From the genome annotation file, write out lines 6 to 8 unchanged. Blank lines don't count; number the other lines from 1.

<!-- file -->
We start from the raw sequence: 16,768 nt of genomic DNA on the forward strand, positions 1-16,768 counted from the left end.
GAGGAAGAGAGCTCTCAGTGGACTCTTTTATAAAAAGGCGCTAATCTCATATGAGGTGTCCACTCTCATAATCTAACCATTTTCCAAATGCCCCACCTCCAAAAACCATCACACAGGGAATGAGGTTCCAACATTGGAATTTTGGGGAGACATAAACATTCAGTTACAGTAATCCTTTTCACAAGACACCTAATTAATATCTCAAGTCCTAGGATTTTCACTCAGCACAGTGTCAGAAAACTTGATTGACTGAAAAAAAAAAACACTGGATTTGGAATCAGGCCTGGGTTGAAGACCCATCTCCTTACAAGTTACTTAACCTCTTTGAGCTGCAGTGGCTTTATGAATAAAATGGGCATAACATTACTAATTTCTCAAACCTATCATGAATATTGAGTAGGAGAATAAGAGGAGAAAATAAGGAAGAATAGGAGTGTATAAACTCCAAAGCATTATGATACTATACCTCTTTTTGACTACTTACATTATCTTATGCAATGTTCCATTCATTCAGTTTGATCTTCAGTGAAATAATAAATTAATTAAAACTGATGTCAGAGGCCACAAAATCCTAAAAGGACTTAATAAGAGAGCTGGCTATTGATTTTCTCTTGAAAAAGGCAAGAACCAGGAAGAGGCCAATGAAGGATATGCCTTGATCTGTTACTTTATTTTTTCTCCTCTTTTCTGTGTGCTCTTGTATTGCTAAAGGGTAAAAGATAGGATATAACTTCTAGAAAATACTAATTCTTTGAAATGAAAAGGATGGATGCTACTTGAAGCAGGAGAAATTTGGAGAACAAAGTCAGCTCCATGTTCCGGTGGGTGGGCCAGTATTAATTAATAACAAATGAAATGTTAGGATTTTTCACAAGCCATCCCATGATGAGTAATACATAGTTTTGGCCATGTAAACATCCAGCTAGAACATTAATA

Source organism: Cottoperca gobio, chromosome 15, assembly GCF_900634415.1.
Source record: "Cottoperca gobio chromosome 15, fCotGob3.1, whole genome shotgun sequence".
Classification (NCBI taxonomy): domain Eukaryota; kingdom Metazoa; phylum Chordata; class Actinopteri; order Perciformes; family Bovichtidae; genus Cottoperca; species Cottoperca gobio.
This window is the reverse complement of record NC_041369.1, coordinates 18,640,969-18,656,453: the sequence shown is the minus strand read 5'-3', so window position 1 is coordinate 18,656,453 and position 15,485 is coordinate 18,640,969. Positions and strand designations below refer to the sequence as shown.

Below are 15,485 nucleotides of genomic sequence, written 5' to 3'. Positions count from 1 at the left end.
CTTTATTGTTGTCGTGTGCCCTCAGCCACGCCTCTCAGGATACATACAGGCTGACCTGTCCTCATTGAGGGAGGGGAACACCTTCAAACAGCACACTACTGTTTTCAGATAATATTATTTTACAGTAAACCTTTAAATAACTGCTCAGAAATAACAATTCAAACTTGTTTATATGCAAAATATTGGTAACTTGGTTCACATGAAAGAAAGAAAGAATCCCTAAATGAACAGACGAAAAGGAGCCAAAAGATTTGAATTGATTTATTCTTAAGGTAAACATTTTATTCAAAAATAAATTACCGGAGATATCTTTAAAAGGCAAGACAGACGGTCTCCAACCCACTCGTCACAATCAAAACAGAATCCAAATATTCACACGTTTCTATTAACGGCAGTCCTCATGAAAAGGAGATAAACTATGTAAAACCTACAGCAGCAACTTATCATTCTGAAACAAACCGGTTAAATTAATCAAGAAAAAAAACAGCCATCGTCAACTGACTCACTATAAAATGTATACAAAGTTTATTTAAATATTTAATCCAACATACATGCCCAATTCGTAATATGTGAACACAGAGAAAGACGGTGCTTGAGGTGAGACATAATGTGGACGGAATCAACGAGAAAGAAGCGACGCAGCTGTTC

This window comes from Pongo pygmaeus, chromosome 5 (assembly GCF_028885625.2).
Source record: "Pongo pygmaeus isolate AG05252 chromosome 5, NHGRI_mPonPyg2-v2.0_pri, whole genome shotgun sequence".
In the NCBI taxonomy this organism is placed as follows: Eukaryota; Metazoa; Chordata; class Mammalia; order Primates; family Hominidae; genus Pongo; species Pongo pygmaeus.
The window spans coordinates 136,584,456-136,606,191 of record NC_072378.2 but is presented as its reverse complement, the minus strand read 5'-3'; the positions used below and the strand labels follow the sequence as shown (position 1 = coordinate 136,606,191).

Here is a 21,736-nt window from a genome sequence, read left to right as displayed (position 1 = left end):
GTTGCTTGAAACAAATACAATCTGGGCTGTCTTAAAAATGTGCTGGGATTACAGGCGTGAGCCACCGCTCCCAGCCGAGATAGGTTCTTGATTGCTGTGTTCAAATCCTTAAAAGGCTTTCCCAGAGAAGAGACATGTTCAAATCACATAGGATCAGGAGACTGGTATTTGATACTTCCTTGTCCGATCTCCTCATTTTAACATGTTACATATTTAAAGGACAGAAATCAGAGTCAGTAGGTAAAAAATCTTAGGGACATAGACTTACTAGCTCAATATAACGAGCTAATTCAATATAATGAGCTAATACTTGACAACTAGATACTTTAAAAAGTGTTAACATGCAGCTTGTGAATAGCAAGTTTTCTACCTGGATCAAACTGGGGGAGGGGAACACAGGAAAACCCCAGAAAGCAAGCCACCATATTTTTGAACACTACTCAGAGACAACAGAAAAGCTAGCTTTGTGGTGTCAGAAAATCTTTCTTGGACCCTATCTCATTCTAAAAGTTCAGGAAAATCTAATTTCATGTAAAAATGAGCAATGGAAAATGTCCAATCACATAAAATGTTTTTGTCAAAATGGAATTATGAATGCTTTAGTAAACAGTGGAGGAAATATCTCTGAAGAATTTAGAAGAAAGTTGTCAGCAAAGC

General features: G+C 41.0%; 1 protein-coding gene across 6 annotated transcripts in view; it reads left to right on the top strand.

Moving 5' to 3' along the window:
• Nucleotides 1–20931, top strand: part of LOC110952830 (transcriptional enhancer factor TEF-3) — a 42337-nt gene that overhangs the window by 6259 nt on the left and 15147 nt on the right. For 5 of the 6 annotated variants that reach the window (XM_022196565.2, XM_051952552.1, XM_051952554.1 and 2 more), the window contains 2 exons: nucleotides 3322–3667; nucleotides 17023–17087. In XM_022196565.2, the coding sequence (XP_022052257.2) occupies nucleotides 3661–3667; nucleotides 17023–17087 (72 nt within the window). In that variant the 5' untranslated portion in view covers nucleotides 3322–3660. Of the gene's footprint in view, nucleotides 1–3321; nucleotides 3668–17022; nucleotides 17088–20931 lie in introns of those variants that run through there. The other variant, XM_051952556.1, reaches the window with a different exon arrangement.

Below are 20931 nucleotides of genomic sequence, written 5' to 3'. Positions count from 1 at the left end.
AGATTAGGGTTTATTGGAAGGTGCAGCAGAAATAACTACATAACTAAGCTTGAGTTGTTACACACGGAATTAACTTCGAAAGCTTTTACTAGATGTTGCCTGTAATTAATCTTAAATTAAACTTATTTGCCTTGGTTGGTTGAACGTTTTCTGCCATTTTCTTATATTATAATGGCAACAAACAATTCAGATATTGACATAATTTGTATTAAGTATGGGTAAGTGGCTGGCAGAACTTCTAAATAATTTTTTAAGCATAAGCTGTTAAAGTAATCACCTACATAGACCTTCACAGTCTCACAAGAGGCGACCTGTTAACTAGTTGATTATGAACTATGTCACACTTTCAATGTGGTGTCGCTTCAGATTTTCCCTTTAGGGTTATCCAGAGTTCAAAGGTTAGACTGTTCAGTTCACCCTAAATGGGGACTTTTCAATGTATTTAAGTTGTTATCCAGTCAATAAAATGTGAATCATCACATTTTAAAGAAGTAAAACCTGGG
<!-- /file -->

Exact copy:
This window is the reverse complement of record NC_041369.1, coordinates 18,640,969-18,656,453: the sequence shown is the minus strand read 5'-3', so window position 1 is coordinate 18,656,453 and position 15,485 is coordinate 18,640,969. Positions and strand designations below refer to the sequence as shown.

Below are 15,485 nucleotides of genomic sequence, written 5' to 3'. Positions count from 1 at the left end.
CTTTATTGTTGTCGTGTGCCCTCAGCCACGCCTCTCAGGATACATACAGGCTGACCTGTCCTCATTGAGGGAGGGGAACACCTTCAAACAGCACACTACTGTTTTCAGATAATATTATTTTACAGTAAACCTTTAAATAACTGCTCAGAAATAACAATTCAAACTTGTTTATATGCAAAATATTGGTAACTTGGTTCACATGAAAGAAAGAAAGAATCCCTAAATGAACAGACGAAAAGGAGCCAAAAGATTTGAATTGATTTATTCTTAAGGTAAACATTTTATTCAAAAATAAATTACCGGAGATATCTTTAAAAGGCAAGACAGACGGTCTCCAACCCACTCGTCACAATCAAAACAGAATCCAAATATTCACACGTTTCTATTAACGGCAGTCCTCATGAAAAGGAGATAAACTATGTAAAACCTACAGCAGCAACTTATCATTCTGAAACAAACCGGTTAAATTAATCAAGAAAAAAAACAGCCATCGTCAACTGACTCACTATAAAATGTATACAAAGTTTATTTAAATATTTAATCCAACATACATGCCCAATTCGTAATATGTGAACACAGAGAAAGACGGTGCTTGAGGTGAGACATAATGTGGACGGAATCAACGAGAAAGAAGCGACGCAGCTGTTC